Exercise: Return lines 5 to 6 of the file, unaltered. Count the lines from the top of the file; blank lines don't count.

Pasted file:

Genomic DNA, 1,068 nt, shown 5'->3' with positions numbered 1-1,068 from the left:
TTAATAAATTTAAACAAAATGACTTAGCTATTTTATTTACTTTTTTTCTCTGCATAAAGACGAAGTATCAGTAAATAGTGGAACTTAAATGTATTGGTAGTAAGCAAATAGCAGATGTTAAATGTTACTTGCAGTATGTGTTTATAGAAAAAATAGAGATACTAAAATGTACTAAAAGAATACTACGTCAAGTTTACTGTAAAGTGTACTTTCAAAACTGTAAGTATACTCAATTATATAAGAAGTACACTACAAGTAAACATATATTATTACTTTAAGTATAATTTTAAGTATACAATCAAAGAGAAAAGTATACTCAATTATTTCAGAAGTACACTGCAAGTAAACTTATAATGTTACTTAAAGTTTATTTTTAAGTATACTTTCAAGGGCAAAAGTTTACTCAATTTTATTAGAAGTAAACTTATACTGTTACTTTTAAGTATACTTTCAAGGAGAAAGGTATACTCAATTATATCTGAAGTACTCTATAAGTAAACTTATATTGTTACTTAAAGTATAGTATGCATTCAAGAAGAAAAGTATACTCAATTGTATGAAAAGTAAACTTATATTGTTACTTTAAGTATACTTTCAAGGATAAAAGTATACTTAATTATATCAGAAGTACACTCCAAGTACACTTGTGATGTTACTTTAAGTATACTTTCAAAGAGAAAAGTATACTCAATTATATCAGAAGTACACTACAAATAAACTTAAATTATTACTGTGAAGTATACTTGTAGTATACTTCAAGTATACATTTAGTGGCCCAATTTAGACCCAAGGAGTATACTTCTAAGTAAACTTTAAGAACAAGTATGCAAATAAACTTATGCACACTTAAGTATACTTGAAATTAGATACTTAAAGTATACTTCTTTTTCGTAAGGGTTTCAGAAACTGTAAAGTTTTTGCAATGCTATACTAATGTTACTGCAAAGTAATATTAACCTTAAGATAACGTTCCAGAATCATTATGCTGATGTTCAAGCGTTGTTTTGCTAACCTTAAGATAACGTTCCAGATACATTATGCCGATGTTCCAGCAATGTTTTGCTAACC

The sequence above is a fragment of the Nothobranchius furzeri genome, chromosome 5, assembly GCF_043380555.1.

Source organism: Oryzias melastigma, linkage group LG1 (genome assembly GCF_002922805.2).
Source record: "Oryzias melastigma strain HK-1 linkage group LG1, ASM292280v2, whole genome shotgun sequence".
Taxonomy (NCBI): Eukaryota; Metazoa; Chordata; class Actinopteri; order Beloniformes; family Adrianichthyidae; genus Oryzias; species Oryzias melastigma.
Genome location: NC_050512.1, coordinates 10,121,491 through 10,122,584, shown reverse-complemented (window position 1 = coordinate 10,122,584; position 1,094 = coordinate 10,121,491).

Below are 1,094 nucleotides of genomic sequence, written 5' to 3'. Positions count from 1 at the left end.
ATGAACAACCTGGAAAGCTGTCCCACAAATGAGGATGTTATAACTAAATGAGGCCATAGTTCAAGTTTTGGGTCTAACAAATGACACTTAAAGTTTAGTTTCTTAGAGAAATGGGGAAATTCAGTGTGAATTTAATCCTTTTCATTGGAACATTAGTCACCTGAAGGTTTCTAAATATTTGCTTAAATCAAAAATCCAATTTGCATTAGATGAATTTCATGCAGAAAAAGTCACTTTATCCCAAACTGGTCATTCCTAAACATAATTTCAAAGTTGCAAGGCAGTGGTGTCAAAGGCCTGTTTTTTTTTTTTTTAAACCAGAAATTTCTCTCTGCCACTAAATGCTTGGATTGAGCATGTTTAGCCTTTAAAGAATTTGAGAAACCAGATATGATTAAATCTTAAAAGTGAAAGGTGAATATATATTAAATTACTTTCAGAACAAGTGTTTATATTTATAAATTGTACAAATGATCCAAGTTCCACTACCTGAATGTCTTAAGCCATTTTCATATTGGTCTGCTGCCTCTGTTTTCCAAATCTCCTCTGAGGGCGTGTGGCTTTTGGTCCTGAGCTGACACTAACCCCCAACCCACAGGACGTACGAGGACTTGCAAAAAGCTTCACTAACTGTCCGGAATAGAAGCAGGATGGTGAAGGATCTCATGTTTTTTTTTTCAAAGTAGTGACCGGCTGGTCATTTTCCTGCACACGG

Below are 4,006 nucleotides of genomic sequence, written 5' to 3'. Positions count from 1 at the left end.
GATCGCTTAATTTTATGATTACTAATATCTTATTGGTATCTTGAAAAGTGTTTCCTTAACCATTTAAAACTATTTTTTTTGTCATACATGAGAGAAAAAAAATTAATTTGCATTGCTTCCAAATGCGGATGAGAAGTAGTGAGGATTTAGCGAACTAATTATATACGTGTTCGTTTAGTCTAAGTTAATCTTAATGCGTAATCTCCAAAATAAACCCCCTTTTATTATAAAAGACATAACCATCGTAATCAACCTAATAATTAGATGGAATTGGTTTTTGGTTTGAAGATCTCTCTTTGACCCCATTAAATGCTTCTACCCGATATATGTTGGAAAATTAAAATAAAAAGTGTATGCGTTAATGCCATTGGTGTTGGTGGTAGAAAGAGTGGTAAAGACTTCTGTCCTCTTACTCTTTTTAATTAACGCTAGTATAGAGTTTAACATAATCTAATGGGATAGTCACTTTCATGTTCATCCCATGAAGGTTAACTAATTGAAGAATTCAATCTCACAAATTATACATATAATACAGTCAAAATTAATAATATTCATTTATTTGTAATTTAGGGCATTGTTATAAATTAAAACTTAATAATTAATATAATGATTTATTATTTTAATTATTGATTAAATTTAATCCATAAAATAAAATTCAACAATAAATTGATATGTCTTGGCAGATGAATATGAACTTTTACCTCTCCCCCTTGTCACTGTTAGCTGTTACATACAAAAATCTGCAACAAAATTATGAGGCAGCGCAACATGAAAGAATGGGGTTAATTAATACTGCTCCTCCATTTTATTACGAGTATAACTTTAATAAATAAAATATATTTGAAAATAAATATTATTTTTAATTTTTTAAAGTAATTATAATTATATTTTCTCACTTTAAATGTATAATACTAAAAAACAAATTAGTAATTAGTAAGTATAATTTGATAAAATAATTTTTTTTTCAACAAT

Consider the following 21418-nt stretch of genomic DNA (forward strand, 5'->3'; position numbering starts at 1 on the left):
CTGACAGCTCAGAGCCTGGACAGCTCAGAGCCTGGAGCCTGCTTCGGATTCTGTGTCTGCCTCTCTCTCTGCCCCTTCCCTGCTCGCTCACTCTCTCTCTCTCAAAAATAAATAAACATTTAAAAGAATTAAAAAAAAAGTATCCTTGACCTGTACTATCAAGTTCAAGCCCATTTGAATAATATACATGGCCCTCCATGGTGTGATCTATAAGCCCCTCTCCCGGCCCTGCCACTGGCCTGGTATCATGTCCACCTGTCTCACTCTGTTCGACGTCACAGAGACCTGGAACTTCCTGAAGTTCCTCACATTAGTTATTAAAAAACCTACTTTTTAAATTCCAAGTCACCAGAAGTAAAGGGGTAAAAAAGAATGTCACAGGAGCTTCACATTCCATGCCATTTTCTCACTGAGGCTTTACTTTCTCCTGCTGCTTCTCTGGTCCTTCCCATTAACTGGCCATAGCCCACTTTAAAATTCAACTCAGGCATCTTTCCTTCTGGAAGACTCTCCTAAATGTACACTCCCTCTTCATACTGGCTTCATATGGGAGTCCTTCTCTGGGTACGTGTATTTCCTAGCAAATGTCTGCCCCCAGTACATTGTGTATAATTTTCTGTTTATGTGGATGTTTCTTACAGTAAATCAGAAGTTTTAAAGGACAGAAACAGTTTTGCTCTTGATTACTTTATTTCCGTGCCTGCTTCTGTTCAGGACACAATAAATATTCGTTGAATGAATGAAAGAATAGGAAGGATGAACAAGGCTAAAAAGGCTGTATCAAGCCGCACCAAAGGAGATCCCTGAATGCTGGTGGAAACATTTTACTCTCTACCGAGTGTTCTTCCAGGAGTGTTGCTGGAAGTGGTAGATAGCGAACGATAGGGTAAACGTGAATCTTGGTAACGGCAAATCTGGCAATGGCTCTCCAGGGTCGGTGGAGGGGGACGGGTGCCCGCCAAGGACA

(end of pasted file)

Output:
Source record: "Oryzias melastigma strain HK-1 linkage group LG1, ASM292280v2, whole genome shotgun sequence".
Taxonomy (NCBI): Eukaryota; Metazoa; Chordata; class Actinopteri; order Beloniformes; family Adrianichthyidae; genus Oryzias; species Oryzias melastigma.